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Colonial and State Records of North Carolina
Affidavit of Jonathan Pugh concerning his attempts to collect taxes in Washington County
Pugh, Jonathan
September 20, 1787
Volume 22, Pages 689-691


State of North Carolina—Washington County.

September 20th, 1787.

This day came Jonathan Pugh, Esq., High Sheriff of said county, before me, one of the Judges of the Peace for said county, and being duly sworn on the Holy Evangelists of Almighty God, deposeth, That on thirty-first day of July last he, the deponent, and one of his deputies, being appointed to warn in the inhabitants of one of the

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districts of said county, to give in their taxable property, and being informed that a number of the inhabitants were at the town of Jonesborough, to which place they proceeded in the execution of their office; and being there some time, a certain James Sevier came up to the deponent and shook hands with the deponent and asked the deponent how he was. Whereupon the deponent arrested the said James Sevier by virtue of the precept upon a bill of indictment against him found; upon which the deponent demanded security for his appearance at next court, which he refused to do, and said that he despised the deponent’s authority, and that he would not pay obedience to the laws of North Carolina.

The deponent further saith that immediately after he arrested said James Sevier, a certain Andrew Caldwell came to the deponent and asked him if he was the person that had been serving a writ. The deponent answered in the affirmative; upon which the said Caldwell violently struck and abused the deponent, and after having so done, he, the said Caldwell, under the character of Sheriff of the State of Franklin, threatened to put him, the deponent in the common jail; upon which the said Caldwell departed. And in a few minutes afterwards the said Caldwell returned to the deponent and affirmed that he would put the deponent in jail; upon which some of the bystanders said he had better not. To which the said Caldwell replied that he had his orders from a higher power than any of them, and immediately secured the deponent and put him in prison and shut the door and departed; and after the deponent had continued some time in prison, the said Caldwell came and opened the prison door, upon which the deponent came out of prison and met John Sevier, the pretended Governor of Franklin, who asked the deponent what business the deponent had there, serving a writ; to which the deponent replied that his particular business at that time was to notify the inhabitants to give in their taxable property, and that his son came in his way, and the precept being in his hand against him, the deponent could not get over serving it; to which the said John Sevier replied that they paid no obedience to the laws of North Carolina, and that they despised her authority.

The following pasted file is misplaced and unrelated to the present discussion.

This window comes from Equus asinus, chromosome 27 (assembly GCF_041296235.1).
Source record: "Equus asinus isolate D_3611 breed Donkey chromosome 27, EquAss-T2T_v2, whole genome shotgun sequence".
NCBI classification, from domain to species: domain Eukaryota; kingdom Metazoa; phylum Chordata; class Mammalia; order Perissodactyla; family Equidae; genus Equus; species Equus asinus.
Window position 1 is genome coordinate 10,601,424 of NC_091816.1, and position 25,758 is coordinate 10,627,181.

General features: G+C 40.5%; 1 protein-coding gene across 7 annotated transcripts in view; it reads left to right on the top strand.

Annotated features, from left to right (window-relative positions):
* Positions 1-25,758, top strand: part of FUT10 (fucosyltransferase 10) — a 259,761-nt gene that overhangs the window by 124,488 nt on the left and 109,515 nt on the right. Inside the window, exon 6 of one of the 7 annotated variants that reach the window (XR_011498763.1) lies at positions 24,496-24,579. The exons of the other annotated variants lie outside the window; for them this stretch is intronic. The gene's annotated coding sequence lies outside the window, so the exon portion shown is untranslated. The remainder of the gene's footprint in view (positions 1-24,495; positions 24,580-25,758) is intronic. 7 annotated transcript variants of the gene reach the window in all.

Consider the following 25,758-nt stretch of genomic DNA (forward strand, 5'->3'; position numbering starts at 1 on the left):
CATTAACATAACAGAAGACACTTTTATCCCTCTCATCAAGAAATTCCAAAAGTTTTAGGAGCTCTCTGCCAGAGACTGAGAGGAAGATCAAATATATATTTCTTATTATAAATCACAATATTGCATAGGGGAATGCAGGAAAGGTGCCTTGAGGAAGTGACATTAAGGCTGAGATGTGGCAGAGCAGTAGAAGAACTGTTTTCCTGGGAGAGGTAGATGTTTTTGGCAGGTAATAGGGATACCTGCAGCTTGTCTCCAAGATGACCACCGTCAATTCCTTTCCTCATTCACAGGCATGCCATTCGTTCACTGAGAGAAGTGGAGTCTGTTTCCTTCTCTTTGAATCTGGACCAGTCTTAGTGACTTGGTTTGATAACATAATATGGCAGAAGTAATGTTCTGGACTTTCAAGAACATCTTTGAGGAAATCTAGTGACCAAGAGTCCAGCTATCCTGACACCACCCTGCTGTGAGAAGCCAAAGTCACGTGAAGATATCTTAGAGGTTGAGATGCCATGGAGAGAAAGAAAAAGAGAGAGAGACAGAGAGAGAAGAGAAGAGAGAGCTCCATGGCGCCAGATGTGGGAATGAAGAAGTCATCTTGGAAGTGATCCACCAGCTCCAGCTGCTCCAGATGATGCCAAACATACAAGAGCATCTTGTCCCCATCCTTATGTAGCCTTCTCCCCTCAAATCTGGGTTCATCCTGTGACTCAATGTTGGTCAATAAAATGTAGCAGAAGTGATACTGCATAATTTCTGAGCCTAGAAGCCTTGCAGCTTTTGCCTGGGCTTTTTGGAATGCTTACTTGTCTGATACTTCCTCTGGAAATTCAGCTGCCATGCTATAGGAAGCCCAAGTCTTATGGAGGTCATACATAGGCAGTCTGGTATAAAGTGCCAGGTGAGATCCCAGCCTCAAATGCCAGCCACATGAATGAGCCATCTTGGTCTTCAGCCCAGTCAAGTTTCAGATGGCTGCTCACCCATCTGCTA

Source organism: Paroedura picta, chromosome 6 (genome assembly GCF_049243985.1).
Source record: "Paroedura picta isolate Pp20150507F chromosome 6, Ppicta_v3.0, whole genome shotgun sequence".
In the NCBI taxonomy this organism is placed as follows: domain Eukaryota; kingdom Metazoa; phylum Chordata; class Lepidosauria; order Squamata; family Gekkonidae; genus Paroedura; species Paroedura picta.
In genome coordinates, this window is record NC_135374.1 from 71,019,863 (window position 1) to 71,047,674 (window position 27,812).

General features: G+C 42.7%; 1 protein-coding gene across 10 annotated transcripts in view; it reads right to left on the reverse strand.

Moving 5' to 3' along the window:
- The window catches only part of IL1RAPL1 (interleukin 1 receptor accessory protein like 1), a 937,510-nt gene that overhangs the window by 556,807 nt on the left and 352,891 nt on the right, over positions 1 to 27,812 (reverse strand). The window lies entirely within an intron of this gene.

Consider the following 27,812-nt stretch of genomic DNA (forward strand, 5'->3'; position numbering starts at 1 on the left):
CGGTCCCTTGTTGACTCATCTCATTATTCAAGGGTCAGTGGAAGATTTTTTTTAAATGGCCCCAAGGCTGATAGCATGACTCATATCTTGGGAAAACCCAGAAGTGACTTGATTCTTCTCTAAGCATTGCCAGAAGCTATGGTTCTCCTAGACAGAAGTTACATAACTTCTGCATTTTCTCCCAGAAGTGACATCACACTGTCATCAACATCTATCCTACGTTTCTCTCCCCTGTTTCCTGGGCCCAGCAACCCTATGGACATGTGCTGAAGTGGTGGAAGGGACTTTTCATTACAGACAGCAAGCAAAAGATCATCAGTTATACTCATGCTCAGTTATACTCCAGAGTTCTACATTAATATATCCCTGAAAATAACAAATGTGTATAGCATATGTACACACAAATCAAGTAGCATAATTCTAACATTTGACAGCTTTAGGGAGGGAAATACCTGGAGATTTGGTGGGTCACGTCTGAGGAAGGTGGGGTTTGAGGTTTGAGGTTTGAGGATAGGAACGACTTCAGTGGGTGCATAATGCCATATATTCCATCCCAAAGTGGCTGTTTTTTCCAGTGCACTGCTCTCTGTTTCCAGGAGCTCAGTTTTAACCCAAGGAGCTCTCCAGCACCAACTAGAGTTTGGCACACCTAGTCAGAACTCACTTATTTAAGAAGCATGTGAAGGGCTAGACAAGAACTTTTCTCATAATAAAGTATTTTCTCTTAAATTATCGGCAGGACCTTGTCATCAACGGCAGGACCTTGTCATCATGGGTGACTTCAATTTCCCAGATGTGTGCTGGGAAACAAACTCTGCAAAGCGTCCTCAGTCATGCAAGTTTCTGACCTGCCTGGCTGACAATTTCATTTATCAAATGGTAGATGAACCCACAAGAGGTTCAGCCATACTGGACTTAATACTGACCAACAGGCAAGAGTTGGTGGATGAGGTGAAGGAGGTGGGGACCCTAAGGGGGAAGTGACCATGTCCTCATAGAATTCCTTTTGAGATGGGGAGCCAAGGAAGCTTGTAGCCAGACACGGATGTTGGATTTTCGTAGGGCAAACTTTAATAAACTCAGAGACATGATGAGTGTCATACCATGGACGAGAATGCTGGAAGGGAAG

The deponent further saith, the Saturday following he met the said John Sevier and the deponent asked the said Sevier if he was not the man that had ordered him to jail some days ago. The said

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Sevier answered in the affirmative, and further deponent saith not.

Sworn and subscribed before me, this 20th day of Sept., 1787.


Deposition, 1787.